Imani Holt was just 10 when she saw a neighbor get fatally shot by a triggerman riding a bicycle. The African-American girl from a gritty section of Baltimore was so traumatized by the drug-fueled bloodshed she refused to leave her family’s apartment for weeks.
In the eight years since, Holt has seen the chaotic aftermath of two more deadly shootings and has lost seven high school classmates to the daily drip of gun violence.
“I feel really bad that they lost those kids in Florida. But, like, we go through shootings all the time. It’s just that our shootings happen day by day. Because it happens on the regular up here, the world says it’s really not that important,” said the 18-year-old Holt, a junior at Excel Academy, an alternative high school across the street from a cluster of West Baltimore’s boarded-up row houses.
Christina Martin, a 17-year-old who lost two schoolmates to gun violence this year at Thurgood Marshall Academy in Washington, noted that the victims in the affluent Parkland community were mostly white and Latino. None were African-American.
The gun violence toll is unrelenting in parts of Baltimore — a city that reached a grim milestone last year when the per-capita homicide rate rose to 56 killings per 100,000 people. That’s the highest rate among the country’s 30 biggest cities.
Even as Excel Academy students prepared for last Saturday’s March for Our Lives protest, gun violence struck again: A 17-year-old classmate was shot on a street corner, three bullets in the back by an unidentified gunman.
The deaths of seven classmates to gun violence over the span of 15 months have left deep emotional scars. The students at Excel agree that their high school — with a metal detector at the entrance— provides a sense of security. But the toll on their bodies and minds is significant. Nerves are on edge. It can be hard to concentrate.
“It’s really scary. You just want to go to sleep, wake up and see the same people you saw yesterday. But it’s like: One day you see somebody, the next day they’re gone,” Holt said.
“There are so many young people who are suffering silently, trying to internalize how their brothers, sisters, uncles, even parents are being gunned down in our streets and I think it’s something, no matter how long, eventually I believe it’s going to come out in some shape, form or fashion, whether it’s depression, keeping up in school,” he said.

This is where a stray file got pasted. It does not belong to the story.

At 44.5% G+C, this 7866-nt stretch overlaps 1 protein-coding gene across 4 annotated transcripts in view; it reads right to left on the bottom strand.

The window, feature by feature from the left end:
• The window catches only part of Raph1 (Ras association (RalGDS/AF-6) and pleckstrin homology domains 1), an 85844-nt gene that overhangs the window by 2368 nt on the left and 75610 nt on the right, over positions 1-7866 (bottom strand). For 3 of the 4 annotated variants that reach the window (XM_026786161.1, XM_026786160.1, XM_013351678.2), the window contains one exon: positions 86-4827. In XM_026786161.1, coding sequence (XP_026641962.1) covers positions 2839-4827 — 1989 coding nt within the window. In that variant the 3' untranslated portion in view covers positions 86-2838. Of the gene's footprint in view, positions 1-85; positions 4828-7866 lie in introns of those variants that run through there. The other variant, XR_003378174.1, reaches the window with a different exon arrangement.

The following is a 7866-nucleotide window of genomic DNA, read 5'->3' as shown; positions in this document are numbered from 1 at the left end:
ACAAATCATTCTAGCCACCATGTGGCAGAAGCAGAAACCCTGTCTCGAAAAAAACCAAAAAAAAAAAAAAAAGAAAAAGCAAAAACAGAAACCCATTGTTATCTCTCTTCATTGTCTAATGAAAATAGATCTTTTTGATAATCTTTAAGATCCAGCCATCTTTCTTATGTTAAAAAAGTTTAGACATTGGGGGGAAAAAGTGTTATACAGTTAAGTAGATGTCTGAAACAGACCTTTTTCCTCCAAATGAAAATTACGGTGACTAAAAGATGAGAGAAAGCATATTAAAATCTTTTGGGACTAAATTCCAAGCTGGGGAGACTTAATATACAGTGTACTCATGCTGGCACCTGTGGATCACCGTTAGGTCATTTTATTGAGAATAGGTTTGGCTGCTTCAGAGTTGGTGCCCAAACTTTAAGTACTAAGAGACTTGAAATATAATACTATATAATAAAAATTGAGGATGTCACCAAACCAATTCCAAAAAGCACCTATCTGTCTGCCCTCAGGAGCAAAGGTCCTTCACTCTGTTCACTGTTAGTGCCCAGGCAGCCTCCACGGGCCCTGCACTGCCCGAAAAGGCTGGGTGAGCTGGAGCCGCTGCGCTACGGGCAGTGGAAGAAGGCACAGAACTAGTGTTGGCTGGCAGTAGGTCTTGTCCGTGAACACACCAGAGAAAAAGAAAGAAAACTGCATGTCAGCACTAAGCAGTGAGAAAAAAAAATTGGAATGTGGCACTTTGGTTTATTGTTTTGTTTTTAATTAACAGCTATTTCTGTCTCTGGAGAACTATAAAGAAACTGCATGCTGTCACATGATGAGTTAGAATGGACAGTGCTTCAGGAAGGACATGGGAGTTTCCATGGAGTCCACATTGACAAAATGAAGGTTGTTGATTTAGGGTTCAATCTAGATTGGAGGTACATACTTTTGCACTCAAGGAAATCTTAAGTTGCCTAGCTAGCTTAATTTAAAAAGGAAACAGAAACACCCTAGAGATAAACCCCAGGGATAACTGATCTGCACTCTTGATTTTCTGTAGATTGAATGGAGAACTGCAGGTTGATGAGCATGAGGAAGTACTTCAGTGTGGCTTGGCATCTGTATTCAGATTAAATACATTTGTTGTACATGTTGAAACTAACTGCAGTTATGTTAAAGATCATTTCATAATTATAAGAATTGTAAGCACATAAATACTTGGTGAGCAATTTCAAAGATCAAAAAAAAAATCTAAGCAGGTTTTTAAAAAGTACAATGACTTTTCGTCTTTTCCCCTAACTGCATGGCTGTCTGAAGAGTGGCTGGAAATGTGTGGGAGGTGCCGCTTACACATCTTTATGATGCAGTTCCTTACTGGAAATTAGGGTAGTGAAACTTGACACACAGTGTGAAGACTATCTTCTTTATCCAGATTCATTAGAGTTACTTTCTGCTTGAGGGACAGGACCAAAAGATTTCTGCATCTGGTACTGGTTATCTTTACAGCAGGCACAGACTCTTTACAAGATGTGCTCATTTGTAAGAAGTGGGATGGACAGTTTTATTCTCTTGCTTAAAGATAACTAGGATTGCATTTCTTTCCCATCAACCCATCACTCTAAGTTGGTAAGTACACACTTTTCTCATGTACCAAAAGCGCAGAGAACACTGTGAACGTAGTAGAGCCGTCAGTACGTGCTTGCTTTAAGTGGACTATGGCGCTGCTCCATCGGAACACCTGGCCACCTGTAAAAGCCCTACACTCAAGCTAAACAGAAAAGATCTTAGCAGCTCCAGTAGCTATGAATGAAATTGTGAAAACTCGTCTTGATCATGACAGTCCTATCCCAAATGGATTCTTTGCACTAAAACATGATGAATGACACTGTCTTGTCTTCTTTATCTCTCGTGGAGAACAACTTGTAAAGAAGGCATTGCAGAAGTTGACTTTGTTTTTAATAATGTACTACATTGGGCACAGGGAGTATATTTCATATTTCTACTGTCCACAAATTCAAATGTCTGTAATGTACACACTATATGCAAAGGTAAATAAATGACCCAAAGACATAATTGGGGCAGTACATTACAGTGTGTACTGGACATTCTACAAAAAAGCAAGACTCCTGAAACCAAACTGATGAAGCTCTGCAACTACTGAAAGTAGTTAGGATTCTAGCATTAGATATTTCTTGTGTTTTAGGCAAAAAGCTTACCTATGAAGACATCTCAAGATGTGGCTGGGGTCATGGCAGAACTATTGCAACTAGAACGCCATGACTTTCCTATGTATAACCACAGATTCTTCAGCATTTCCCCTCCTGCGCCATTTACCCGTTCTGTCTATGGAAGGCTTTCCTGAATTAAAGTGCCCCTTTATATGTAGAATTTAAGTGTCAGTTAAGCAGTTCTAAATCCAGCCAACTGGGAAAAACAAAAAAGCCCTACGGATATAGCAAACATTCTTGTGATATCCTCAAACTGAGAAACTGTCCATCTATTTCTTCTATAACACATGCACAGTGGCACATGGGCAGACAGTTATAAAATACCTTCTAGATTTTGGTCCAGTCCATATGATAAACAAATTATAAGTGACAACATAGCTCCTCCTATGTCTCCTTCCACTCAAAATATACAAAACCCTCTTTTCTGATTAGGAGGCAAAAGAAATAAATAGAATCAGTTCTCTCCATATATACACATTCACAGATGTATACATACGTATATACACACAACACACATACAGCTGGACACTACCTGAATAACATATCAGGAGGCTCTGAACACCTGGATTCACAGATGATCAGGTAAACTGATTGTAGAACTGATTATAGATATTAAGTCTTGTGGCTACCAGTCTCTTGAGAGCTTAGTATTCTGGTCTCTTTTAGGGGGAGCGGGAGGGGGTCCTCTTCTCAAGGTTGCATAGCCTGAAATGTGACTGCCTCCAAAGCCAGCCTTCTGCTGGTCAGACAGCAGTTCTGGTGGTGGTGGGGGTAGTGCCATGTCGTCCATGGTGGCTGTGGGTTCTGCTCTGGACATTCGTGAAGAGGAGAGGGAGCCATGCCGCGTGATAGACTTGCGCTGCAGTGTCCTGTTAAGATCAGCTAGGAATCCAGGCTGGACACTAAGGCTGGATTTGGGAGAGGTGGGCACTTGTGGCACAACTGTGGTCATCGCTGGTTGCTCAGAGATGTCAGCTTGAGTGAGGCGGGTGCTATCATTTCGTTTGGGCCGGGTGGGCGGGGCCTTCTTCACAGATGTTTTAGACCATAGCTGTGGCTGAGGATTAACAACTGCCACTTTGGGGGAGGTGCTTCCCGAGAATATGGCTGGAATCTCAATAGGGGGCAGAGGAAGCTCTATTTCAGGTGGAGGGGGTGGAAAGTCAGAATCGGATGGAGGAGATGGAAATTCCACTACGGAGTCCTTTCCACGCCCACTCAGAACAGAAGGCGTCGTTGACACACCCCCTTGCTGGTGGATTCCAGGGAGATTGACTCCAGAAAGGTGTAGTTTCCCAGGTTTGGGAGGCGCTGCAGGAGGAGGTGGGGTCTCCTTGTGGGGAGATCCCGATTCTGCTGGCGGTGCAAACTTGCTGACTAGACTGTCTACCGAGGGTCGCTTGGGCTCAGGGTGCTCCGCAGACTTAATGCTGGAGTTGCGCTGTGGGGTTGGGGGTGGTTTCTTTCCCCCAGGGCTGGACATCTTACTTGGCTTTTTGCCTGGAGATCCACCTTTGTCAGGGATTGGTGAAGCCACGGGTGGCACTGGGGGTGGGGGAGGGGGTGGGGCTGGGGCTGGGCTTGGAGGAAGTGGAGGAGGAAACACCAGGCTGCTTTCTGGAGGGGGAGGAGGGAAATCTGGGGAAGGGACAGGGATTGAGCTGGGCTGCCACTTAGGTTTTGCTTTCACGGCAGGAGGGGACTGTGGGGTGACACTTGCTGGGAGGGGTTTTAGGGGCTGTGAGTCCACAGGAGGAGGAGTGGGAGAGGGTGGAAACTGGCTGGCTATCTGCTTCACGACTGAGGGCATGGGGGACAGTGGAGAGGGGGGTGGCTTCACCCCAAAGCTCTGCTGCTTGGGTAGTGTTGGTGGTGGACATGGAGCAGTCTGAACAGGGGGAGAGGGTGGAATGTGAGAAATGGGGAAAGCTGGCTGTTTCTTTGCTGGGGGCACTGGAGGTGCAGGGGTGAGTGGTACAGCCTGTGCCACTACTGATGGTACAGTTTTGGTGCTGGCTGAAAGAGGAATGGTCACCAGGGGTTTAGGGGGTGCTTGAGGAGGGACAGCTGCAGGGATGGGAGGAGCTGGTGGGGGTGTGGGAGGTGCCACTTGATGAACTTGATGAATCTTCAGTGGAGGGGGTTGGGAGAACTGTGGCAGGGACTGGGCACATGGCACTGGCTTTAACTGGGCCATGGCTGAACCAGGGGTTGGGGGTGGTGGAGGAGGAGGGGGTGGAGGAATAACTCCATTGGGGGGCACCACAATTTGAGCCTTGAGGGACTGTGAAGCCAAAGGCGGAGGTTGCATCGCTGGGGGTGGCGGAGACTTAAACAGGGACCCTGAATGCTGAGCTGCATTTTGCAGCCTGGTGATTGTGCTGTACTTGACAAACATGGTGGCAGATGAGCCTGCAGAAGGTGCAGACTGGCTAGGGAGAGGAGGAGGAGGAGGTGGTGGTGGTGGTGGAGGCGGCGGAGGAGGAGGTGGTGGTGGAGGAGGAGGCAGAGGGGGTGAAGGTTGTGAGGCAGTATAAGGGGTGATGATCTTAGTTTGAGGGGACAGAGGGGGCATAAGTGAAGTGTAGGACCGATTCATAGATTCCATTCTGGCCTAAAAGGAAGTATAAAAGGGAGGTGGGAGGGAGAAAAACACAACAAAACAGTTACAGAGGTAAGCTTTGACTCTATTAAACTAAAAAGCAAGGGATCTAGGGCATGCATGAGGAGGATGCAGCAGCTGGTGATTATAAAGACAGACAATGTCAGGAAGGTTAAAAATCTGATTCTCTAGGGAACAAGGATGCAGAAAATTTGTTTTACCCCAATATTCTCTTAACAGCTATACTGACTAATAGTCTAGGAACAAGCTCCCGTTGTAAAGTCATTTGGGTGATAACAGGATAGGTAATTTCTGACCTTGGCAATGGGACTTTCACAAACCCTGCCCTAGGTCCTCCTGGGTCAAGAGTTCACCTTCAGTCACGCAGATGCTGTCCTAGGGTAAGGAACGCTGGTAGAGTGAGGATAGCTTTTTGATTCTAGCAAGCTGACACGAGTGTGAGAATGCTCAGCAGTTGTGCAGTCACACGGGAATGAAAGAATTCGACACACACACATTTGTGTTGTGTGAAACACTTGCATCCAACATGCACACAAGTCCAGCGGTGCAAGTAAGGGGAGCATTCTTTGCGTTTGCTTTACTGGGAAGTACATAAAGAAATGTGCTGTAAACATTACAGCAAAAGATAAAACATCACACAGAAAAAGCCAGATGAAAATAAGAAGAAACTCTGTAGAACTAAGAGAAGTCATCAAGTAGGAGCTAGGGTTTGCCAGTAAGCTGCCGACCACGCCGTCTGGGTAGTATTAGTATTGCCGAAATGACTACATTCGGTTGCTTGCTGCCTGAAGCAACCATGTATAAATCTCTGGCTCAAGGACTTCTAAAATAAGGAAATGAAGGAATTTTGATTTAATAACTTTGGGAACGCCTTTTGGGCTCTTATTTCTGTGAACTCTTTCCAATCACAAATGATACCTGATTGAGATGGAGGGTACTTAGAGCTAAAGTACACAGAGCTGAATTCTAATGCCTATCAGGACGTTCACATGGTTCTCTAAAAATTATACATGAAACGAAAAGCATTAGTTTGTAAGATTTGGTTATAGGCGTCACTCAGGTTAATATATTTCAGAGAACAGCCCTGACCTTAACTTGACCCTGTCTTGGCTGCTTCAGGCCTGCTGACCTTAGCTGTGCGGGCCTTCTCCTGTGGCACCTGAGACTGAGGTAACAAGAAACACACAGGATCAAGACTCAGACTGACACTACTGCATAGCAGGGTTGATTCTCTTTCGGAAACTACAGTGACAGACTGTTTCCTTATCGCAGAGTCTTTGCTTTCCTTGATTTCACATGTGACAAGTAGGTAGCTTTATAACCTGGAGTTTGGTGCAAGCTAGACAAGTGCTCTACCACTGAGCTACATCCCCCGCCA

Parkland’s student protesters are well aware that their peers in inner-city districts are dealing with the impact of gun violence daily. Earlier this month, they met with Chicago teens. Before the Washington march on Saturday, a number of students from Marjory Stoneman Douglas High School went to Thurgood Marshall High School to hear from students there.
“We openly recognize that we are privileged individuals and would not have received as much attention if it weren’t for the affluence of our city. Because of that, however, we share the stage today and forever with those who have always stared down the barrel of a gun,” Parkland student Jaclyn Corin said during a speech Saturday.
Many worry that despite the renewed attention on gun violence and gun laws, little will change. Angel Anderson went to the New Orleans March for Our Lives rally Saturday to support her 13-year-old daughter. Her own son was robbed at gunpoint outside her house in the middle of the day by a gunman who wanted his hover board.
“I just feel like we’re on our own,” she said.
Others are hopeful that the voices of impassioned young people can push policymakers to do something.
“This gun violence has got to stop somewhere,” said Holt, who was among 25 Excel Academy students and staff who joined hundreds of thousands of people Saturday to call for tougher laws against firearms and ammo at Washington’s March for Our Lives rally. “This might be the start of real change happening now. Not just for Florida, for us too. For everybody.”
Santana reported from New Orleans. Associated Press reporter Noreen Nasir in Washington D.C. contributed to this report.